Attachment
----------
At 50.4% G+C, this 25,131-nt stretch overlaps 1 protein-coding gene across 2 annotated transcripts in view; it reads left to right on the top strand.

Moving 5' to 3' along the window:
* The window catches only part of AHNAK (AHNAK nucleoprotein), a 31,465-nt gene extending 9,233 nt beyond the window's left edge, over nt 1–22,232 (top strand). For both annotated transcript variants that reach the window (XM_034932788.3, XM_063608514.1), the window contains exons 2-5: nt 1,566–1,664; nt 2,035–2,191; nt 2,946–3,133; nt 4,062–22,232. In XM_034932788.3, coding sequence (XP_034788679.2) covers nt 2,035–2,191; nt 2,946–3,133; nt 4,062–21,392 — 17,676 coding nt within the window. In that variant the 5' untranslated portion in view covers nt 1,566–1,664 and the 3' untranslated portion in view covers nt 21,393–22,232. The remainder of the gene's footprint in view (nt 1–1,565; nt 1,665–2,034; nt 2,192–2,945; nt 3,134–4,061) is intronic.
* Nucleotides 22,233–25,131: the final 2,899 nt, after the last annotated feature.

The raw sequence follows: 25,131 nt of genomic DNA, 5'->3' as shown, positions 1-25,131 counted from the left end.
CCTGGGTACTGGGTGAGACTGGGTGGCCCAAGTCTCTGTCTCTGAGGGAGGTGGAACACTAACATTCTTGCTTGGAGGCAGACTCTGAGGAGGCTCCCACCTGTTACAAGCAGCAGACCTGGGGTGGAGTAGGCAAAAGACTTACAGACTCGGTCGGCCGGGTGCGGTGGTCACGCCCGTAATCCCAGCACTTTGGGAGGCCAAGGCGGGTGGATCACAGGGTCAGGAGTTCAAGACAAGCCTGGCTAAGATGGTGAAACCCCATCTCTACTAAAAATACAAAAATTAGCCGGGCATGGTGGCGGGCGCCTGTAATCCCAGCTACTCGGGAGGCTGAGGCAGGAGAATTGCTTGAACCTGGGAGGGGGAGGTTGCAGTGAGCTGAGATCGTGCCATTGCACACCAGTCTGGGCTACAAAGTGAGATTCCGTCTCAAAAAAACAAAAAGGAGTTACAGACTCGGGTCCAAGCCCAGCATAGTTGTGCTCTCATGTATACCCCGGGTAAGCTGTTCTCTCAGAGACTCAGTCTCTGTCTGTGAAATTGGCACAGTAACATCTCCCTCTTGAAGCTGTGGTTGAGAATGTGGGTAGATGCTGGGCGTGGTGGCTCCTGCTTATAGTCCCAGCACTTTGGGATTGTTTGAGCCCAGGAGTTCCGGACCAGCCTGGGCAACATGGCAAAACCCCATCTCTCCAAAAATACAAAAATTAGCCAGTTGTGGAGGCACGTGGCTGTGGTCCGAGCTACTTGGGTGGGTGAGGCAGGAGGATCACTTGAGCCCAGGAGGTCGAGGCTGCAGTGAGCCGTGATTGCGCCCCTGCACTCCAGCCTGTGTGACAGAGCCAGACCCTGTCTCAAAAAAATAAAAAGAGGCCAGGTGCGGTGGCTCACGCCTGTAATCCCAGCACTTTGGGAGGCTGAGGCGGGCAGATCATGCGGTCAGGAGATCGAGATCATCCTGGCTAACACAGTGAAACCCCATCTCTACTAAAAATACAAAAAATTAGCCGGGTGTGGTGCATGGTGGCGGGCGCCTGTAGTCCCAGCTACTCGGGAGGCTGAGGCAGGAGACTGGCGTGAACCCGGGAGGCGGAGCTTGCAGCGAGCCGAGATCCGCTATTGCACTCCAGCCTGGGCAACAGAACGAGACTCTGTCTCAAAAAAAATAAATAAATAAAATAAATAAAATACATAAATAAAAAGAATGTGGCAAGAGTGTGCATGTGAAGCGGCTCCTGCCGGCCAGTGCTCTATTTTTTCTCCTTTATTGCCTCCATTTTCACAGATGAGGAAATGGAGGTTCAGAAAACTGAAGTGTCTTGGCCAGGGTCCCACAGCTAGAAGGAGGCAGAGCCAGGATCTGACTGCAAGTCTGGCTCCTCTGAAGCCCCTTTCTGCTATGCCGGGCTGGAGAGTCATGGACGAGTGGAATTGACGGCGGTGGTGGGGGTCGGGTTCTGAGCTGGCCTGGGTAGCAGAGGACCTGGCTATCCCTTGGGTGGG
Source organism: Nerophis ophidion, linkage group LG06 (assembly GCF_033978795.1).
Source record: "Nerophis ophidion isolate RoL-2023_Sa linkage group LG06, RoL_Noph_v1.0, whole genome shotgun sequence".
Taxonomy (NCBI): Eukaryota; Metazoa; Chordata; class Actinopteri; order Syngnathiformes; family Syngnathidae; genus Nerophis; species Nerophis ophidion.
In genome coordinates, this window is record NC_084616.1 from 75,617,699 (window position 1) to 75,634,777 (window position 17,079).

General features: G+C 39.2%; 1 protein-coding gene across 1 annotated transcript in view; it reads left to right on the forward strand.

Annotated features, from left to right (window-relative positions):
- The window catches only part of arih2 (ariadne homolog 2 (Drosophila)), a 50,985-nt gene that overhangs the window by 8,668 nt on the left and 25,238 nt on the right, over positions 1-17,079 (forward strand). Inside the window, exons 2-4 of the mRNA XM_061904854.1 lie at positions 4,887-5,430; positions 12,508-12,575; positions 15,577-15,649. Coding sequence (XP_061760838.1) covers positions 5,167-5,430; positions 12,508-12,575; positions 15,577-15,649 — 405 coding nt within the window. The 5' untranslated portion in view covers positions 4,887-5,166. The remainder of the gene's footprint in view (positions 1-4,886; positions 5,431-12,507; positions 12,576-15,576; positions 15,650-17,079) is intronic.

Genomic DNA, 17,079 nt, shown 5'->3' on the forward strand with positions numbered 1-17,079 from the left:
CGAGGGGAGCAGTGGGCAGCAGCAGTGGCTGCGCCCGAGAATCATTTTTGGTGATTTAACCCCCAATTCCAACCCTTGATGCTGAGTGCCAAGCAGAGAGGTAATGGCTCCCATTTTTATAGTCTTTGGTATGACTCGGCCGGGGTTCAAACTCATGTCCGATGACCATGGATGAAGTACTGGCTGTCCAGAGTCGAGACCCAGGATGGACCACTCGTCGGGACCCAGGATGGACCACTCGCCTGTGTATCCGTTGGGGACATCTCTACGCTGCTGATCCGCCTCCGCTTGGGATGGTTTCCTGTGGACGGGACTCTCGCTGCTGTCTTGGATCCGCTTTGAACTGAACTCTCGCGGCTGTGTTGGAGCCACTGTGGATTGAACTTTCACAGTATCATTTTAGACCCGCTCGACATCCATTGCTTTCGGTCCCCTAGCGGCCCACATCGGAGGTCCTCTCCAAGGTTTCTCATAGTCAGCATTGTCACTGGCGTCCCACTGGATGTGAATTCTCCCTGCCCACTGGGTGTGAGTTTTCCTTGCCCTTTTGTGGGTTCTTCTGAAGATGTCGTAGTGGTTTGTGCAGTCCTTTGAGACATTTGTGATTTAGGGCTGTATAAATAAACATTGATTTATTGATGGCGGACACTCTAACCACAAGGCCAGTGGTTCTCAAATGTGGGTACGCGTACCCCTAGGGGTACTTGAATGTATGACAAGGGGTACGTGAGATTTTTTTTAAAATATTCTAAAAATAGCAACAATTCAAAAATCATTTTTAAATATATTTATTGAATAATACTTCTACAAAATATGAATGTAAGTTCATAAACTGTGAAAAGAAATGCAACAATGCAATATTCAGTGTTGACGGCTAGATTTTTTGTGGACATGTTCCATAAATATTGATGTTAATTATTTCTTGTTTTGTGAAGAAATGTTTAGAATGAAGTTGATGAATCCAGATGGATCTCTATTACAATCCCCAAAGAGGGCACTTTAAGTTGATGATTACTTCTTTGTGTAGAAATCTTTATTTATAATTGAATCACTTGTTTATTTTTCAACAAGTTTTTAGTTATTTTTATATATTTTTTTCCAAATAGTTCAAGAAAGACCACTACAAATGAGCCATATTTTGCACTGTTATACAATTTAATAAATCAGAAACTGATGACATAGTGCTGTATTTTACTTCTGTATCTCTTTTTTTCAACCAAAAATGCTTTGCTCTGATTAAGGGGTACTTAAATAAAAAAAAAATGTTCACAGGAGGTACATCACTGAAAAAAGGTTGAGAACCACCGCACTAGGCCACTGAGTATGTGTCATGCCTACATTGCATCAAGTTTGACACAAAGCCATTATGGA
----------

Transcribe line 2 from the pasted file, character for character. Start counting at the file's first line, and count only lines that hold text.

Moving 5' to 3' along the window: